What makes a group worth dying for? Identity fusion fosters perception of familial ties, promoting self-sacrifice

Swann Jr., William B., Buhrmester, Michael D., Gomez, Angel, Jetten, Jolanda, Bastian, Brock, Vazquez, Alexandra, Ariyanto, Amarina, Besta, Tomasz, Christ, Oliver, Cui, Lijuan, Finchilescu, Gillian, Gonzalez, Roberto, Goto, Nobuhiko, Hornsey, Matthew, Sharma, Sushama, Susianto, Harry and Zhang, Airong (2014) What makes a group worth dying for? Identity fusion fosters perception of familial ties, promoting self-sacrifice. Journal of Personality and Social Psychology, 106 6: 912-926. doi:10.1037/a0036089

Author Swann Jr., William B.
Buhrmester, Michael D.
Gomez, Angel
Jetten, Jolanda
Bastian, Brock
Vazquez, Alexandra
Ariyanto, Amarina
Besta, Tomasz
Christ, Oliver
Cui, Lijuan
Finchilescu, Gillian
Gonzalez, Roberto
Goto, Nobuhiko
Hornsey, Matthew
Sharma, Sushama
Susianto, Harry
Zhang, Airong
Title What makes a group worth dying for? Identity fusion fosters perception of familial ties, promoting self-sacrifice
Journal name Journal of Personality and Social Psychology   Check publisher's open access policy
ISSN 0022-3514
Publication date 2014-06
Year available 2014
Sub-type Article (original research)
DOI 10.1037/a0036089
Open Access Status
Volume 106
Issue 6
Start page 912
End page 926
Total pages 15
Place of publication Washington, DC, United States
Publisher American Psychological Association
Collection year 2015
Language eng
Abstract We sought to identify the mechanisms that cause strongly fused individuals (those who have a powerful, visceral feeling of oneness with the group) to make extreme sacrifices for their group. A large multinational study revealed a widespread tendency for fused individuals to endorse making extreme sacrifices for their country. Nevertheless, when asked which of several groups they were most inclined to die for, most participants favored relatively small groups, such as family, over a large and extended group, such as country (Study 1). To integrate these findings, we proposed that a common mechanism accounts for the willingness of fused people to die for smaller and larger groups. Specifically, when fused people perceive that group members share core characteristics, they are more likely to project familial ties common in smaller groups onto the extended group, and this enhances willingness to fight and die for the larger group. Consistent with this, encouraging fused persons to focus on shared core characteristics of members of their country increased their endorsement of making extreme sacrifices for their country. This pattern emerged whether the core characteristics were biological (Studies 2 and 3) or psychological (Studies 4-6) and whether participants were from China, India, the United States, or Spain. Further, priming shared core values increased the perception of familial ties among fused group members, which, in turn, mediated the influence of fusion on endorsement of extreme sacrifices for the country (Study 5). Study 6 replicated this moderated mediation effect whether the core characteristics were positive or negative. Apparently, for strongly fused persons, recognizing that other group members share core characteristics makes extended groups seem "family like" and worth dying for.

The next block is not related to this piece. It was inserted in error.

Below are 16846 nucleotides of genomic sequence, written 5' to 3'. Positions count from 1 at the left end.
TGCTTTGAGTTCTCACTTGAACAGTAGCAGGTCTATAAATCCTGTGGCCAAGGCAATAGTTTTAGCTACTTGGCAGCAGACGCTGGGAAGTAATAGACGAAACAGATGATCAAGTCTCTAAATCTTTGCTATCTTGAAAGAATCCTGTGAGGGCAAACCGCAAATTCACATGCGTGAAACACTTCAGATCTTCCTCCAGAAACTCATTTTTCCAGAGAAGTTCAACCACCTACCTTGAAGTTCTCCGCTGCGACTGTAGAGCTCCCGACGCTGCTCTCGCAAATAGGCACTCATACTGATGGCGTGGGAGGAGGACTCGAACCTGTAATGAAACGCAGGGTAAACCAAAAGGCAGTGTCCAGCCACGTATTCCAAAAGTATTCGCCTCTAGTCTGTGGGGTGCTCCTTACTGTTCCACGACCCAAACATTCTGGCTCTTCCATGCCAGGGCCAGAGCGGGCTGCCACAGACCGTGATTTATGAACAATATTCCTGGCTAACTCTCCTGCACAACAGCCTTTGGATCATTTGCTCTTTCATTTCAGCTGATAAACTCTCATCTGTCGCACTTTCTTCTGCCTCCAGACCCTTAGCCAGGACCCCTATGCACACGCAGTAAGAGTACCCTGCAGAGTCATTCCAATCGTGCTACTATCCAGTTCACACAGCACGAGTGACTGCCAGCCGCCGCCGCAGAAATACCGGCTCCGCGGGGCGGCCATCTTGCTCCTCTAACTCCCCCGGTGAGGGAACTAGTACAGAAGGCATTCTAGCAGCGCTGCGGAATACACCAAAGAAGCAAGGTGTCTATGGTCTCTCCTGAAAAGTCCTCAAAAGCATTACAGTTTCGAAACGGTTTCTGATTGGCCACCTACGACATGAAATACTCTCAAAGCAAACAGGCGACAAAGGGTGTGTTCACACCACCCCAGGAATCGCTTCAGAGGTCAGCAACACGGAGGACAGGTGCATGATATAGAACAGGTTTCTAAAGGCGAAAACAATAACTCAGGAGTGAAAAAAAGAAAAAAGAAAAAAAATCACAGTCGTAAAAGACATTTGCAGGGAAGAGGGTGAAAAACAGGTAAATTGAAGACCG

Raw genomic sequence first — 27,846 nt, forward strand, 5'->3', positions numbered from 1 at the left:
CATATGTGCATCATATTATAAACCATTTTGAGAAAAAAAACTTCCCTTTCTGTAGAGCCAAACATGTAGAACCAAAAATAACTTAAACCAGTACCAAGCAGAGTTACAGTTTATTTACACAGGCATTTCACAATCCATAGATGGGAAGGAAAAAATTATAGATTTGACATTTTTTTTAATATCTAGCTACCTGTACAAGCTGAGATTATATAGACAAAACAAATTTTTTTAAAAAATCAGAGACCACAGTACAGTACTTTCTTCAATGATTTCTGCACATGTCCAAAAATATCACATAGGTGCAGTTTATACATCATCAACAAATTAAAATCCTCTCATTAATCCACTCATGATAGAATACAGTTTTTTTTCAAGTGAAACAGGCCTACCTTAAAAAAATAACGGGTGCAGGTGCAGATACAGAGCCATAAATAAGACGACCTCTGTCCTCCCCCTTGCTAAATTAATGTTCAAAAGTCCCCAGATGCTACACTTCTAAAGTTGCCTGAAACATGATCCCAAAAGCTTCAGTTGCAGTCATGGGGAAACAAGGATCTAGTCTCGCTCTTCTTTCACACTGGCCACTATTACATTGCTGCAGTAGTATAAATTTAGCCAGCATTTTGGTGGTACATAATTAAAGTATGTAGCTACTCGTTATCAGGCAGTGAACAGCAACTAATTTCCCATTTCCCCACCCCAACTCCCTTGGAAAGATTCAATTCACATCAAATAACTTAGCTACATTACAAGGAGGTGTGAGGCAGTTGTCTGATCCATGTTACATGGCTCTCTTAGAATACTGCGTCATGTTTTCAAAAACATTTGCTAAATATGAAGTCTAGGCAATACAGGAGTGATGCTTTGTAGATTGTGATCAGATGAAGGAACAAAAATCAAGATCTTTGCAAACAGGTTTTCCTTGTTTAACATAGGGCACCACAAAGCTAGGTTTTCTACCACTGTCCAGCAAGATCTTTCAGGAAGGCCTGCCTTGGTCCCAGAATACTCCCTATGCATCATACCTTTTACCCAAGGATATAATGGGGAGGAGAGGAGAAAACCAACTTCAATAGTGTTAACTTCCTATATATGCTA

Keyword Culture
Identity fusion
Q-Index Code C1
Q-Index Status Confirmed Code
Institutional Status UQ

Document type: Journal Article
Sub-type: Article (original research)
Collections: Official 2015 Collection
School of Psychology Publications
Version Filter Type
Citation counts: TR Web of Science Citation Count  Cited 19 times in Thomson Reuters Web of Science Article | Citations
Scopus Citation Count Cited 19 times in Scopus Article | Citations
Google Scholar Search Google Scholar
Created: Tue, 03 Jun 2014, 02:00:24 EST by System User on behalf of School of Psychology